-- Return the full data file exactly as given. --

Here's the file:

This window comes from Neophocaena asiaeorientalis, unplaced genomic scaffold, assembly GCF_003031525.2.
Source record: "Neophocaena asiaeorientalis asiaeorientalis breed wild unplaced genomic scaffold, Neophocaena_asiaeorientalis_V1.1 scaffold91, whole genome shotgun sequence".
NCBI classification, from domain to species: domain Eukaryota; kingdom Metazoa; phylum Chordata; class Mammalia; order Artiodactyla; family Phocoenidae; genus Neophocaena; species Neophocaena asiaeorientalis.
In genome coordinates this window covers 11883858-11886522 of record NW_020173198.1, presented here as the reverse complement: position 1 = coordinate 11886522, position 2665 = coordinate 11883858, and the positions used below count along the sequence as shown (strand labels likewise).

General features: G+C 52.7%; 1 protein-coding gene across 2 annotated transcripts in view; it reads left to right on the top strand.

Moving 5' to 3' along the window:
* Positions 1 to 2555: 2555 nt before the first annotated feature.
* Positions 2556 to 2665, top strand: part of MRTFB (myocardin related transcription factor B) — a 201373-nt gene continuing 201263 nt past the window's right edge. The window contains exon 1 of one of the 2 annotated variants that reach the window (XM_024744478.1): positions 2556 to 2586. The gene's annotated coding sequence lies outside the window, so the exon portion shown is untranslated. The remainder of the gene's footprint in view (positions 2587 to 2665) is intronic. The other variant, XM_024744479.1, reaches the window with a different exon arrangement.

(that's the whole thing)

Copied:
This window comes from Neophocaena asiaeorientalis, unplaced genomic scaffold, assembly GCF_003031525.2.
Source record: "Neophocaena asiaeorientalis asiaeorientalis breed wild unplaced genomic scaffold, Neophocaena_asiaeorientalis_V1.1 scaffold91, whole genome shotgun sequence".
NCBI classification, from domain to species: domain Eukaryota; kingdom Metazoa; phylum Chordata; class Mammalia; order Artiodactyla; family Phocoenidae; genus Neophocaena; species Neophocaena asiaeorientalis.
In genome coordinates this window covers 11883858-11886522 of record NW_020173198.1, presented here as the reverse complement: position 1 = coordinate 11886522, position 2665 = coordinate 11883858, and the positions used below count along the sequence as shown (strand labels likewise).

General features: G+C 52.7%; 1 protein-coding gene across 2 annotated transcripts in view; it reads left to right on the top strand.

Moving 5' to 3' along the window:
* Positions 1 to 2555: 2555 nt before the first annotated feature.
* Positions 2556 to 2665, top strand: part of MRTFB (myocardin related transcription factor B) — a 201373-nt gene continuing 201263 nt past the window's right edge. The window contains exon 1 of one of the 2 annotated variants that reach the window (XM_024744478.1): positions 2556 to 2586. The gene's annotated coding sequence lies outside the window, so the exon portion shown is untranslated. The remainder of the gene's footprint in view (positions 2587 to 2665) is intronic. The other variant, XM_024744479.1, reaches the window with a different exon arrangement.